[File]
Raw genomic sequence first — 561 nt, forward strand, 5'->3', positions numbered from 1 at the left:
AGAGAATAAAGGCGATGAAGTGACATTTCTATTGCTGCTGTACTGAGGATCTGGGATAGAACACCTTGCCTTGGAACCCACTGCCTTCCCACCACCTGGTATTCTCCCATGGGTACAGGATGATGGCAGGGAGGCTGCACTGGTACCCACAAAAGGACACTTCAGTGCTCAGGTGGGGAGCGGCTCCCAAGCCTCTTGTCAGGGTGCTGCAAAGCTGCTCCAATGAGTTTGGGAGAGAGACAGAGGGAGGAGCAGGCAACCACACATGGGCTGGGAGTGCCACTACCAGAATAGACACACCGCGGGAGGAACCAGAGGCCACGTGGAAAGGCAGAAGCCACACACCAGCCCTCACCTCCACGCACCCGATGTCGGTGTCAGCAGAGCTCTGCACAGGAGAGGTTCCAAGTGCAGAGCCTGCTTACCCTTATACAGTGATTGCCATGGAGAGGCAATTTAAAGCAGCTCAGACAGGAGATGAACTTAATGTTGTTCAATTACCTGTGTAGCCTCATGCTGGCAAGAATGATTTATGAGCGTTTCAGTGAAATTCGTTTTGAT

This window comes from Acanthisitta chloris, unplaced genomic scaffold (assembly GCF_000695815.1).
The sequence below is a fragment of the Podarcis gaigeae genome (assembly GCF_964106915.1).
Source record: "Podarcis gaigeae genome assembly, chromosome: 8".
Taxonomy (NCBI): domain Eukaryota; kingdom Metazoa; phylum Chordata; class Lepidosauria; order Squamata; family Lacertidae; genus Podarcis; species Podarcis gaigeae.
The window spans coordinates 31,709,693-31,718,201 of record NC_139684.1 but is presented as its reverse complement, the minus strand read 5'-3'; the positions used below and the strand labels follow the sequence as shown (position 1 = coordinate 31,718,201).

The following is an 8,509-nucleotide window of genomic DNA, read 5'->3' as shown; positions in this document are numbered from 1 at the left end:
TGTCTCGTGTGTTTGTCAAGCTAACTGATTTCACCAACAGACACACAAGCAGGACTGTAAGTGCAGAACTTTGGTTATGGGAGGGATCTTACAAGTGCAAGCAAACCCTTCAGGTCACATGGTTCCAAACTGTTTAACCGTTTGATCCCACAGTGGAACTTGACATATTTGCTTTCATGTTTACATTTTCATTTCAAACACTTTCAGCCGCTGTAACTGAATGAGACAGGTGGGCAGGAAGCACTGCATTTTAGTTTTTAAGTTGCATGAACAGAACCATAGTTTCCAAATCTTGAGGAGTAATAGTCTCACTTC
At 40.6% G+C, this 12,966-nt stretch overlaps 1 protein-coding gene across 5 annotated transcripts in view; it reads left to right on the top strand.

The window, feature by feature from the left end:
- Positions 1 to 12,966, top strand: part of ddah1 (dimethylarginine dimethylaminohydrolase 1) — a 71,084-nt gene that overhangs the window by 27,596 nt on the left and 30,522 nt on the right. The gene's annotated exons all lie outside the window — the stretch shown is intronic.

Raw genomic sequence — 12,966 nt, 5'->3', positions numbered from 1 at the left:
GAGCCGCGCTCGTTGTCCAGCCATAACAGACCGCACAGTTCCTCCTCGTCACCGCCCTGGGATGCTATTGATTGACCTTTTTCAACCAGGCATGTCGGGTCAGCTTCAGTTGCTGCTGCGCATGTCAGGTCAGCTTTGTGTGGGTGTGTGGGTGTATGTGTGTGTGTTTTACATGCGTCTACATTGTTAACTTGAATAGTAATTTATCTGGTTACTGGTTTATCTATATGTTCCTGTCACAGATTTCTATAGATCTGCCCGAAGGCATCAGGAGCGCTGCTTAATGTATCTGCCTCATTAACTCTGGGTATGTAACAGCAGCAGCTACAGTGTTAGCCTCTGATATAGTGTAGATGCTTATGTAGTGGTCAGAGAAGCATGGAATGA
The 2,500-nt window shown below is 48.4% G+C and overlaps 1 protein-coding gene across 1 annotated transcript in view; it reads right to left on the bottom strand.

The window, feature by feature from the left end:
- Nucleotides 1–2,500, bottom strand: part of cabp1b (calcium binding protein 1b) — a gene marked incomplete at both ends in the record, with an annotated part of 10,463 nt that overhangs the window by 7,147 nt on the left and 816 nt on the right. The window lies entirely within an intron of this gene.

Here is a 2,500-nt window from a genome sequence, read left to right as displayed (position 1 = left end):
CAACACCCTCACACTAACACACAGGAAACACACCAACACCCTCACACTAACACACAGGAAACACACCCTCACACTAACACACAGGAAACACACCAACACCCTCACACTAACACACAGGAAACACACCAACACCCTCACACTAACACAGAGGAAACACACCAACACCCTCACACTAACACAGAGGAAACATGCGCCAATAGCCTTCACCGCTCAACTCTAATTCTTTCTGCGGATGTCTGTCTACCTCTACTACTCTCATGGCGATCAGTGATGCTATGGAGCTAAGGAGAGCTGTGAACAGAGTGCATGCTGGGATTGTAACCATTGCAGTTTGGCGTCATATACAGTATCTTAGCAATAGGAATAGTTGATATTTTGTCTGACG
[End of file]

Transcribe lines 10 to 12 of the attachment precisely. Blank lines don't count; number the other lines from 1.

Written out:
At 40.6% G+C, this 12,966-nt stretch overlaps 1 protein-coding gene across 5 annotated transcripts in view; it reads left to right on the top strand.

The window, feature by feature from the left end:
- Positions 1 to 12,966, top strand: part of ddah1 (dimethylarginine dimethylaminohydrolase 1) — a 71,084-nt gene that overhangs the window by 27,596 nt on the left and 30,522 nt on the right. The gene's annotated exons all lie outside the window — the stretch shown is intronic.